Yet sometimes it leaves one to wonder --- what the hell is going on around here?

Enter the NFL.

After Week 3 the Pittsburgh Steelers haven't won a game yet, but the KC Chiefs are undefeated? Did I just wake up in the twilight zone?

The Cincinnati Bengals just knocked off the mighty Packers? That would never happen in my world.

The Miami Dolphins are 3-0?  Miami? Really? What sort of strange place is this?

Holy Jedi knights, Lilliputians, and Cousin Itts . The NY Giants just got swamped by the Carolina Panthers to the tune of 38-0? The same Panthers that the geniuses at Sports Illustrated predicted were the only team in the league worse than the Detroit Lions? THOSE Panthers? And OMG, what has become of the younger Manning brother, aka the Giants' quarterback? Perhaps 3 Dog Night should come out of retirement and write a new updated song. Instead of "Eli's Coming", it could aptly be titled "Eli's Going". I'm not sure where, but wherever it is -- it ain't pretty. Talk to me Mr. Spock. I desperately need a dose of your logic to clear my senses.

Speaking of the Lions, they finally broke a 21 game losing streak to the Washington Redskins in DC? I now know for sure that I am longer on the planet Earth that used to be my home. Merciful Lord, please be with me because I do not understand this new world that I just woke up in, and I tremble with fear as to what might come next.

Which would seem to be the woeful Oakland Raiders going into Denver to challenge Peyton Manning and his Super Bowl caliber Broncos on Monday Night Football.

If somehow, some way, the Raiders win this game, then yours truly knows exactly what I have to do.

Find ET. We have something in common and perhaps he could advise me.

Because I really, REALLY need to phone home.

This new place is WAY too strange and scary for me.

Sunday, September 22, 2013

Detroit Lions. Magical but confusing

Ding dong, the wicked witch is finally dead. That would be Lions' coach Jim Schwartz leading his band of merry men into Sherwood Forest -- no wait, that was Robin Hood, and this game was played in DC.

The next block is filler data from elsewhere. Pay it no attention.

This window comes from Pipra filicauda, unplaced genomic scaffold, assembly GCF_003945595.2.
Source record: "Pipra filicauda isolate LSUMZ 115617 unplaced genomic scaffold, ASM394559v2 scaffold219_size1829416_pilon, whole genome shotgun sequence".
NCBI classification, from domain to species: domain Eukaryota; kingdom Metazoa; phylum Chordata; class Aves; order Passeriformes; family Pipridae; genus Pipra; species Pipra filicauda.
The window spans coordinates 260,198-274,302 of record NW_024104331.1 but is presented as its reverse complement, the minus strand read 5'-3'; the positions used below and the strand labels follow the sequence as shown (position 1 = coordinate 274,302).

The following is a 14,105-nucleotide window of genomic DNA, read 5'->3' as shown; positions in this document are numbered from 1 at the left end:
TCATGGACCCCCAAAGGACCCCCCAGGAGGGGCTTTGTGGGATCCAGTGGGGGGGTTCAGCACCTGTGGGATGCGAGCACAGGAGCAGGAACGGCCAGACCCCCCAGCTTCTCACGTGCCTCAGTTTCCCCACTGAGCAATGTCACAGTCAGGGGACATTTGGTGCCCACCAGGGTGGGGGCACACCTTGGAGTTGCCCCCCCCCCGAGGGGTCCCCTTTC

At any rate, Dorothy, ahem, Matthew Stafford and his fellow munchkins found their way to Emerald City, oops, the nation's capital, and outsourced, sorry (but it IS Detroit we're talking about), outsorced the Wizards. No, that can't be right either. The Wizards are their basketball team. How did they get into this?

Regardless, after tilting at windmills in their first 21 tries, the Lions finally slew the dragon. Hmmm. It seems somehow Don Quixote and Sinbad have crept into this conversation as well, but the Lions have had a magical way of convincing their fans that "make believe" things might come true every year. As they ride around on their magic carpets, yours truly continues to marvel at their never-say-die Ali Baba "open sesame" attitude towards the Super Bowl, and remain as tightly banded together as Athos, Porthos, and Aramis -- the 3 Musketeers -- not be confused with the candy bar or Annette, Darlene, and Cubby. They were Mouseketeers. Just a slight difference -- or maybe not. Nevertheless, Lions' fans have long since adopted the "one for all and all for one" mantra of the original Three Musketeers. Perhaps for the record, it should be noted that the author of that original novel was named Dumas. Pronounce it however you want and draw your own conclusions.